3. I had never heard this word before… though I need to remember it because it’s something I’m very much interested in. I think we tend to forget humans are not all that different from the furry creatures out there… and the very fact that we have and can grasp the concept of civility is a monumental evolutionary achievement. Rules of civilization are learned, and if they’re not taught right (and from an early age… I firmly believe at least 90% of what we are and ever will be comes from our experiences prior to adulthood), it’s hard to blame people for acting like the animals we are. It will take many more millennia of civilization (assuming we make it that long) to really wipe out the atavistic tendencies of man…

    Liked by 2 people

    1. Squirrel, I had heard of this word before. But I didn’t know the correct meaning. Glad I never used it in ill-advised conversation or otherwise.



    2. The most atavistic I get is that I assign human reactions to the dogs … and I bet they assign dog motive to we humans. We only think we understand each other. Actually, we live in a constant confusion, but we don’t know it. Most of the time.


  4. Those of us in a certain age bracket, you and me, were taught manners at home and at school. Are they taught anymore or did the go the way of cursive? I will share a wonderful moment I experienced yesterday. I went to a box store, was 5th in line at the checkout in the landscape area, and the customer at the register was older than I am, very, very frail and asked for help in getting a bag of what looked like birdseed out of her cart and into her car. The person working the register tried to call someone, but no one answered. The lady next in line, who was probably about 50, told the lady to just stand by her car and as soon as she paid she’d move it for her. It is so very seldom these days that you actually witness an act of kindness, I was quite moved. It was nice. By the way I love your header shot and the font – that’s nice too. 🙂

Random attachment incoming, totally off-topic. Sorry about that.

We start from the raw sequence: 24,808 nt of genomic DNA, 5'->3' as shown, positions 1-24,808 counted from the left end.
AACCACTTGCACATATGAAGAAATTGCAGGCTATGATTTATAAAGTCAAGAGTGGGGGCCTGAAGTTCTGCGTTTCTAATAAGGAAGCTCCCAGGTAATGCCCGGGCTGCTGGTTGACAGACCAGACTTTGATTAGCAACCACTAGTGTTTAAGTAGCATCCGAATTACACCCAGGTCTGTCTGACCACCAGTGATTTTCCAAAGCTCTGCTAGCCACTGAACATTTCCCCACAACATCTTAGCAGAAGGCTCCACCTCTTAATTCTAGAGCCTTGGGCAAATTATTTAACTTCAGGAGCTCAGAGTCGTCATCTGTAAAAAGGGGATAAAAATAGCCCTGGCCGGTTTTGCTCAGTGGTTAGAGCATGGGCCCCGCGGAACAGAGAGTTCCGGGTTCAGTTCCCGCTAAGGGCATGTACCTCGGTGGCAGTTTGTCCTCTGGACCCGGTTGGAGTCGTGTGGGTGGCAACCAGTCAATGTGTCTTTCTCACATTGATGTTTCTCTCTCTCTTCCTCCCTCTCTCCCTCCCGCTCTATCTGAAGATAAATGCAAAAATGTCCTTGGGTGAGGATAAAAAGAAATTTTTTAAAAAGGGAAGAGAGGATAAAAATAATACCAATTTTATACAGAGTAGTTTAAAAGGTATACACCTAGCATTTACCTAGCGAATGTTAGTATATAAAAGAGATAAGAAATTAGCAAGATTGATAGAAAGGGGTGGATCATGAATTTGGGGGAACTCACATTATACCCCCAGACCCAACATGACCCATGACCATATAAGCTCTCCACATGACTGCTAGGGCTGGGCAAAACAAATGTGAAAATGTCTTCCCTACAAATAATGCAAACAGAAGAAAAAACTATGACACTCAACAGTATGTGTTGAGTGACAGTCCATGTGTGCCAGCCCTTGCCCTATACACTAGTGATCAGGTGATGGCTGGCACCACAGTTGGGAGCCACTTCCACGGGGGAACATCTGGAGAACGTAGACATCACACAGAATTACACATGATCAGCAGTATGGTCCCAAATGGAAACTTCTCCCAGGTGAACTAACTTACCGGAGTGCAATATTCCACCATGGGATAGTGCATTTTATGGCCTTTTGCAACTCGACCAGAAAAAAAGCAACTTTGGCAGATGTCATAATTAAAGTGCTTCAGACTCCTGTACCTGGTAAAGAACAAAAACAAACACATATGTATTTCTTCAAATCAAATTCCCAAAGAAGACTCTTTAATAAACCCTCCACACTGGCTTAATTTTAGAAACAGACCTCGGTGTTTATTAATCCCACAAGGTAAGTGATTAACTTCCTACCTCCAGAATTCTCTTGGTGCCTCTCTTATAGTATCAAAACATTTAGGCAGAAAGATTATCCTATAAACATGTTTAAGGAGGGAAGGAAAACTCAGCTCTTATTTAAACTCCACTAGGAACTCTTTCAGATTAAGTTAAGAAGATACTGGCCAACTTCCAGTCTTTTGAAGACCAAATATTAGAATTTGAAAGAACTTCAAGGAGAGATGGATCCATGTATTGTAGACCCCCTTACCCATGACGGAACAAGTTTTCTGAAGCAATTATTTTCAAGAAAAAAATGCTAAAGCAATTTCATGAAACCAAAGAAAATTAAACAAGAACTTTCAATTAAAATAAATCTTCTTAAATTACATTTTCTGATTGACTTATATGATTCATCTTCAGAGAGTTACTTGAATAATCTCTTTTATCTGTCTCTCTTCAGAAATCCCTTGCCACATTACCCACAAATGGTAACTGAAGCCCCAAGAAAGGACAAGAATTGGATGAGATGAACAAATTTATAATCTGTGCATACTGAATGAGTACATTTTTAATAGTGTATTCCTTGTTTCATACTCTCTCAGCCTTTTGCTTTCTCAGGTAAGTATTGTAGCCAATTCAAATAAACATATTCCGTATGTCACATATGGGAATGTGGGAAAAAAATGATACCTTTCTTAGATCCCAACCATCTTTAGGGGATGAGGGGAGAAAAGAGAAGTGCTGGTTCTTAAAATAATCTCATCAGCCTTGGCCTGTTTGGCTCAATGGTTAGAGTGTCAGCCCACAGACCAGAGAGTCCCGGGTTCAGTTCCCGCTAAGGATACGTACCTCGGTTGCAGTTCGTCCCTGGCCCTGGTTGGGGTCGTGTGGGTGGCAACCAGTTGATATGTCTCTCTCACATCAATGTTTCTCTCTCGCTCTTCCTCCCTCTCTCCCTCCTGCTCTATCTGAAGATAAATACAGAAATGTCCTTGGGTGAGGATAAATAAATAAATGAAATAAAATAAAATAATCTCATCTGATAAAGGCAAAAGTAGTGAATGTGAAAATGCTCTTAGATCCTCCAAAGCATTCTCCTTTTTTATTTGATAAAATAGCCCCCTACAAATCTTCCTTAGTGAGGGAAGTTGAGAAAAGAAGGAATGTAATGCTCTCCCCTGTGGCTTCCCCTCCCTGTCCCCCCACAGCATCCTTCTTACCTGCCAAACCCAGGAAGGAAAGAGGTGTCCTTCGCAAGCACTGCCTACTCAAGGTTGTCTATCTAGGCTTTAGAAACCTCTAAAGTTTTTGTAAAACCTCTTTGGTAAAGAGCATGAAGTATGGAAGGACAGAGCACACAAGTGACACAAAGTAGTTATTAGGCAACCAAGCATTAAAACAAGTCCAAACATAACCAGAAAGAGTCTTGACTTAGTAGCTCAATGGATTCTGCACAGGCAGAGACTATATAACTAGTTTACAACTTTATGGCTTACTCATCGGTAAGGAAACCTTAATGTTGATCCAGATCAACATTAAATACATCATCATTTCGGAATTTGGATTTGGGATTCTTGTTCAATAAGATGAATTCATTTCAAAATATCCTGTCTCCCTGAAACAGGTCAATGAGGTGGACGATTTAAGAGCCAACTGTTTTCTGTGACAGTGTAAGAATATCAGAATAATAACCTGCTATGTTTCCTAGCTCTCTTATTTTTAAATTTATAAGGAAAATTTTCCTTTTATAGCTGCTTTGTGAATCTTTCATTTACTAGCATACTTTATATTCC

1. It’s more common in small towns. They are really nice about it around here but go into Boston and good luck with that.

      I think they wouldn’t even let someone that frail try to lift the package. All the people at the counters would be helping her. But they also don’t try and run you off the road locally either.

      Liked by 1 person

  5. I do agree it seems as if many people have forgotten about courtesy and being thoughtful. I wonder if some parents do teach it to their children. At the charity shop where I volunteer I see a lot of mothers who instruct their children to pick up the toys they played with and “say thank you to the lady”but I also see ones who stand around chatting to each other while the kids are pulling stuff of the shelves and then they just leave and we have to tidy up. As for Facebook I’m pretty sure nobody has heard the golden rule there.


    1. Too many mothers working or too distracted to bother to teach basic manners. If these kids ever need to go to a formal dinner, they are totally dead. They don’t even know what the forks are for, much less the napkin.

      Liked by 2 people